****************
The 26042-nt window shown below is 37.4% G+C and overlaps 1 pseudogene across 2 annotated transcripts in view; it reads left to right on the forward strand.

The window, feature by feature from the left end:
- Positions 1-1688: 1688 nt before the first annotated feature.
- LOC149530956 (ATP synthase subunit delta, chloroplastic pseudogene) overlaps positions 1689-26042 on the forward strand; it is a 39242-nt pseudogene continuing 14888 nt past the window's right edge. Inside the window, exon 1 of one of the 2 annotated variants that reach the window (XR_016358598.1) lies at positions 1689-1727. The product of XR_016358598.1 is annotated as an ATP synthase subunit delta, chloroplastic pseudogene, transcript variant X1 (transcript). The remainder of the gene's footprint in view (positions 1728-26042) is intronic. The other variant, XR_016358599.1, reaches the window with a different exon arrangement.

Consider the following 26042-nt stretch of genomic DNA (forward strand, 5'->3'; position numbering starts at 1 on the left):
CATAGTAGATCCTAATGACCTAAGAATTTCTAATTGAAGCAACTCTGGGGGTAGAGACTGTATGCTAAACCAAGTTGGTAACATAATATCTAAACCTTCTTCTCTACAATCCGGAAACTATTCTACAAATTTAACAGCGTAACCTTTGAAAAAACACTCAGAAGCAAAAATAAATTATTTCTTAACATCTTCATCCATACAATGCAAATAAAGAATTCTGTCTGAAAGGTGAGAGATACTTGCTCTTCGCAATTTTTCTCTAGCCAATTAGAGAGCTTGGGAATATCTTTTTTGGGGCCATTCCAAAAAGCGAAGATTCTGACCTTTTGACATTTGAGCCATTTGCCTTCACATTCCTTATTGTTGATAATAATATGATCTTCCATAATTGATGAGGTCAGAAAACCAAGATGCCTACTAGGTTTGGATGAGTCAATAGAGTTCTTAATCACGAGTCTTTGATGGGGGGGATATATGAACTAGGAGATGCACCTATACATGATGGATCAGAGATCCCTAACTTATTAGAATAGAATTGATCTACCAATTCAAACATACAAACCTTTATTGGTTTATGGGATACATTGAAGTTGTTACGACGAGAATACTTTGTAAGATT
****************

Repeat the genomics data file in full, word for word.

The 26042-nt window shown below is 37.4% G+C and overlaps 1 pseudogene across 2 annotated transcripts in view; it reads left to right on the forward strand.

The window, feature by feature from the left end:
- Positions 1-1688: 1688 nt before the first annotated feature.
- LOC149530956 (ATP synthase subunit delta, chloroplastic pseudogene) overlaps positions 1689-26042 on the forward strand; it is a 39242-nt pseudogene continuing 14888 nt past the window's right edge. Inside the window, exon 1 of one of the 2 annotated variants that reach the window (XR_016358598.1) lies at positions 1689-1727. The product of XR_016358598.1 is annotated as an ATP synthase subunit delta, chloroplastic pseudogene, transcript variant X1 (transcript). The remainder of the gene's footprint in view (positions 1728-26042) is intronic. The other variant, XR_016358599.1, reaches the window with a different exon arrangement.

Consider the following 26042-nt stretch of genomic DNA (forward strand, 5'->3'; position numbering starts at 1 on the left):
CATAGTAGATCCTAATGACCTAAGAATTTCTAATTGAAGCAACTCTGGGGGTAGAGACTGTATGCTAAACCAAGTTGGTAACATAATATCTAAACCTTCTTCTCTACAATCCGGAAACTATTCTACAAATTTAACAGCGTAACCTTTGAAAAAACACTCAGAAGCAAAAATAAATTATTTCTTAACATCTTCATCCATACAATGCAAATAAAGAATTCTGTCTGAAAGGTGAGAGATACTTGCTCTTCGCAATTTTTCTCTAGCCAATTAGAGAGCTTGGGAATATCTTTTTTGGGGCCATTCCAAAAAGCGAAGATTCTGACCTTTTGACATTTGAGCCATTTGCCTTCACATTCCTTATTGTTGATAATAATATGATCTTCCATAATTGATGAGGTCAGAAAACCAAGATGCCTACTAGGTTTGGATGAGTCAATAGAGTTCTTAATCACGAGTCTTTGATGGGGGGGATATATGAACTAGGAGATGCACCTATACATGATGGATCAGAGATCCCTAACTTATTAGAATAGAATTGATCTACCAATTCAAACATACAAACCTTTATTGGTTTATGGGATACATTGAAGTTGTTACGACGAGAATACTTTGTAAGATT